After a serendipitous encounter with a war survivor, Canadian Roxi Harms felt compelled to share her new friend’s story – despite the fact she had no writing experience.
Harms met 83-year-old Adam Baumann at a neighbouring villa while holidaying in Costa Rica seven years ago.
She said she “instantly” connected with Baumann, who was born in an isolated village in eastern Hungary between the great wars, and had quite the story to tell.
His life took one tumultuous turn after another as Hitler hurtled Europe into the greatest war in history.
A rebellious teen fleeing the iron fist of his father, Baumann found himself on the Eastern Front, trapped in service to the Fuhrer, battling the Russian Red Army.
“I said to my husband: ‘Somebody’s got to write this down’,” Harms told Newcastle Weekly.
“In all honesty, I didn’t mean me.”
Alas, fate had already set its wheels in motion, and before too long, Harms was undertaking writing courses in order to publish her debut novel, based on Baumann’s story.
As it turned out, the pair only lived an hour away from one another in Canada – the first country (of Australia, Argentina and Canada) to accept Baumann’s residency application after the war, or else he might have become an Australian citizen, and the pair would never have crossed paths.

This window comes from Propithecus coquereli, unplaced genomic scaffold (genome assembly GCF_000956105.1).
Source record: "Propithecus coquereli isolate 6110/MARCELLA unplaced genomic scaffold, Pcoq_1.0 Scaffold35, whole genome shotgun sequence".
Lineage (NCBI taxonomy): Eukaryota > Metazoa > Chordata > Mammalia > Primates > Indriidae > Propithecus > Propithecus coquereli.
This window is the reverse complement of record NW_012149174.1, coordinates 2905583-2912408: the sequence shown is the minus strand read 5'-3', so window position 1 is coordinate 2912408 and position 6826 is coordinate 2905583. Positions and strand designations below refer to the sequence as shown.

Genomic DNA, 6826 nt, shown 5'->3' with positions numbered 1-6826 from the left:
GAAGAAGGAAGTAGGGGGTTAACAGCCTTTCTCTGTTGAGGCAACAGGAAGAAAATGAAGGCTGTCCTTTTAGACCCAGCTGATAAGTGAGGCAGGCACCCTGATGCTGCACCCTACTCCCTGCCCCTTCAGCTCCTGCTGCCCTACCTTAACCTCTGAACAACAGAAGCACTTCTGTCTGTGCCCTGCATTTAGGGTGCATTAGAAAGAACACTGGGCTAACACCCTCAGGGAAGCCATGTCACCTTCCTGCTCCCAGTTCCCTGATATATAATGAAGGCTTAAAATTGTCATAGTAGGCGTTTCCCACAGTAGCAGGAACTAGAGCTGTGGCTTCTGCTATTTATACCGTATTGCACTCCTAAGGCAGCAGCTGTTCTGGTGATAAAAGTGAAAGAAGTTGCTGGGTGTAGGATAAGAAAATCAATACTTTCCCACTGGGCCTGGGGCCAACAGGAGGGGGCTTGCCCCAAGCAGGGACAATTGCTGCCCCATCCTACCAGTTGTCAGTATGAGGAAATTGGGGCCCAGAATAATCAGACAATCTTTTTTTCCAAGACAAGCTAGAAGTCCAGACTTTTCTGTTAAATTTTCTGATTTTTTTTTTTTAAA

Over the next few years, Harms made countless trips to Baumann’s house to record more than 400 interviews with him.
“Many stories he retold because I wanted more detail; he was always able to recall it – he has an amazing memory,” Harms said.
When Harms and her husband left Canada occasionally to visit their holiday home in Newcastle, the fledgling author and war veteran would still communicate via Skype, which Harms taught Baumann how to use.
It was here that two Novocastrian friends – Georgia Drinkwater and Jenine Hughes – helped Harms transcribe hundreds of hours’ worth of interviews early on in the project.
Now the journey has come full circle, with Harms returning to Newcastle next week to launch her book, The Upside of Hunger.
Harms will share more about her book, and Baumann, at The Press Book House on Saturday 30 March from 4pm to 6pm.
Anyone is welcome to turn up on the day, and there will be limited copies of the book for sale (those who miss out can grab a copy via Amazon or Booktopia).
Neither Harms nor Baumann are profiting from the book, with all proceeds going towards a scholarship fund for underprivileged kids.